Beau Brummell – An Elegant Madness, 4 Stars

European Arts Company presents
Beau Brummell – An Elegant Madness
Jermyn Street Theatre
Monday 13th February – Saturday 11th March 2017

“Brummell once said that ‘To be truly elegant, one should not be noticed’ and now he is largely forgotten. We hope this production will go some way to restoring his reputation.

Brummell was the first man to be famous just for being famous but, like Oscar Wilde seventy years later, he had a tragic fall from grace. Combining the grandeur of King Lear with the regency farce of Blackadder III, the play examines questions of class, style, romanticism, revolution, dementia and decay”.

Richard Lambert Review, 4 Stars

Beau Brummell is notably renowned for inventing the traditional man’s suit. Moving the upper classes of Georgian England away from gaudy colours and 3 foot high wigs into a more respectable clothing design.

Born in 1778 but not into aristocracy, he was educated at Eton. It seems likely it was his wit and dress sense that attracted the Prince, probably while Brummell was still at Eton. Beau (a nickname due to his fashionable attire and attitude) left Oxford after just 1 term and joined the army – into the Prince of Wales own regiment no less. He became part of the inner circle of the Prince’s companions. Upon coming of age Beau inherited a huge fortune from his father’s estate and set about becoming the best dressed gentleman in London.

He could bring someone into fashion by showing them favour or put someone out of fashion by cutting them. Brummell was famous for his wit, but infamous for his rudeness. It was this rudeness which eventually cost him the Prince of Wales’ regard. “Alvanley, who’s your fat friend?” he asked, referring to the Prince. Preferring paupery to loss of honour in payment of gambling debts.

The lighting design (Duncan Hands) is very neat and orderly! With symmetrical rig and uniform  barn doors the attention to detail in it’s rigging is impressive! I’m sure Brummell himself would approve! The play doesn’t have many lighting Cues but it’s a nice touch when the dressing and undressing of Brummell takes place – regal music plays and the lights zone down to the space around Brummell making it a very grand and pompous occasion. Director Peter Craze choreographs these moments as something precise, orderly and considered.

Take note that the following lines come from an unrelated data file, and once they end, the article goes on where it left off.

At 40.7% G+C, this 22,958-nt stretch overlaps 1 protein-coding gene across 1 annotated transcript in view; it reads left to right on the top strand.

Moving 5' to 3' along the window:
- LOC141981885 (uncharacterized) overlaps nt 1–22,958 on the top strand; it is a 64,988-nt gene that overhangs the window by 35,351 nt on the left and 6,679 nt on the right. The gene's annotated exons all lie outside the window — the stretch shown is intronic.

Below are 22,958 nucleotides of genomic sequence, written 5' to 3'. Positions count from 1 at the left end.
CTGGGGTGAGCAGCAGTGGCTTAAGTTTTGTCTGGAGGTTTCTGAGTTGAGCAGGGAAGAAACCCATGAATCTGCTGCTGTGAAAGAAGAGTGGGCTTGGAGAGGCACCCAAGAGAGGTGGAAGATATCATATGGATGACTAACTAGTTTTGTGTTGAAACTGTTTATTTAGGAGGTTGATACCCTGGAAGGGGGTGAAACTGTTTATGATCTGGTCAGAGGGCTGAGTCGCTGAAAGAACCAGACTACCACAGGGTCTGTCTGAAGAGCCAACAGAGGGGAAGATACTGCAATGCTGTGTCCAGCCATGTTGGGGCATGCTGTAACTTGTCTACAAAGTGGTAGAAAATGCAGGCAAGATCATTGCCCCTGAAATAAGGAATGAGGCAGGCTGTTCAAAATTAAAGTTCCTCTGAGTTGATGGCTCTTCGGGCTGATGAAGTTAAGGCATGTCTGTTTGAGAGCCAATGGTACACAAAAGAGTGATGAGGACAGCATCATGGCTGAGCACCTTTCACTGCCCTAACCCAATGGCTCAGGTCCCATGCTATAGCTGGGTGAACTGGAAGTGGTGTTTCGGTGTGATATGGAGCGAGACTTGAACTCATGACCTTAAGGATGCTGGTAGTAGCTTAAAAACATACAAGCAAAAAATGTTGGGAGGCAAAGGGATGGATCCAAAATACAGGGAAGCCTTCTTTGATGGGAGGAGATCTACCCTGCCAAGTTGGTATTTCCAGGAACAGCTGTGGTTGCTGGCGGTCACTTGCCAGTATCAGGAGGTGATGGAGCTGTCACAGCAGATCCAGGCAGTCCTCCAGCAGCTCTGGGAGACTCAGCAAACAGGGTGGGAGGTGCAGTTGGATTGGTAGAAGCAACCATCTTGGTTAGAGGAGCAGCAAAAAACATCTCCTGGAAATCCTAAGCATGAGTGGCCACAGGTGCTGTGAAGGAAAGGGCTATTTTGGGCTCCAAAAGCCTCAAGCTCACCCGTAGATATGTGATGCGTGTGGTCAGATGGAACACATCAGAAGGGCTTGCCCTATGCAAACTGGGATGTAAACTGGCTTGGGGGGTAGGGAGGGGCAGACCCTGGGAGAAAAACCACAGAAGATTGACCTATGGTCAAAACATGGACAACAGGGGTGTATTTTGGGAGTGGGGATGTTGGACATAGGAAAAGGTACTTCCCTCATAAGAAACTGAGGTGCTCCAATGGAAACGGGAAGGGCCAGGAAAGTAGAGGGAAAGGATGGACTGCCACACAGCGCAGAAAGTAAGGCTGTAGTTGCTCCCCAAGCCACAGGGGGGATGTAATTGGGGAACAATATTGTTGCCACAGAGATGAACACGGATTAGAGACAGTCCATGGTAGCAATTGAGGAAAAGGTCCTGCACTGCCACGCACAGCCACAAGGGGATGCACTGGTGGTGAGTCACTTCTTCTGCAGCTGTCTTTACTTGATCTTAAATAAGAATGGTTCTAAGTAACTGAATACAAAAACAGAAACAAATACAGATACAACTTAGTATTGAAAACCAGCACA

The Sound Design felt a little intrusive – coming in and punching a little too loud for the small space.

The drapes and pieces of furniture work to create a tatty space that Brummell now inhabits. Set in France, the window overlooks the street. The window built as a garden gate, a barrier to the World outside this rather claustrophobic space. It isn’t until later in the play that we see the true insanity of Brummell when he talks to friends who are now enemies as if they’re still friends who’ve come to visit.

Through discussions and memoirs we learn how Brummell was once in the highest of circles but now impoverished and living in this room in France. Despite his dishevelled wardrobe he’s preserved his obsession to be well dressed, immaculately turned out, right to the end. He constantly looks at himself in the full-length mirror, but what does he see? Does he see the reality?

The play is a little drawn out but very enjoyable! Sean Brosnan and Richard Latham are well cast in their roles. With some cracking  lines throughout. This is a lovely play right in the heart of London. It has to be produced at the Jermyn Street Theatre – just a hop and a skip away from Beau Brummell’s Statue on Jermyn Street.

Monday 13th February – Saturday 11th March 2017
Monday-Friday, 7.30pm
Saturday, 3.30pm and 7.30pm

Running time 2 hours (including an interval)

Twitter @EuropeanArtsCo, @jstheatre, #BeauBrummell

Writer Ron Hutchinson
Director Peter Craze
Design Helen Coyston
Producer European Arts Company
Photo Credit Savannah Photographic

Cast Sean Brosnan, Richard Latham

Location Jermyn Street Theatre, 16b Jermyn Street, London SW1Y 6ST

How to get there Jermyn Street Theatre is located on Jermyn Street. The nearest underground stations are Charing Cross (on the Bakerloo and Northern lines), Piccadilly Circus (on the Bakerloo and Piccadilly lines), and Green Park (on the Victoria, Jubilee and Piccadilly lines). The nearest rail station is Charing Cross.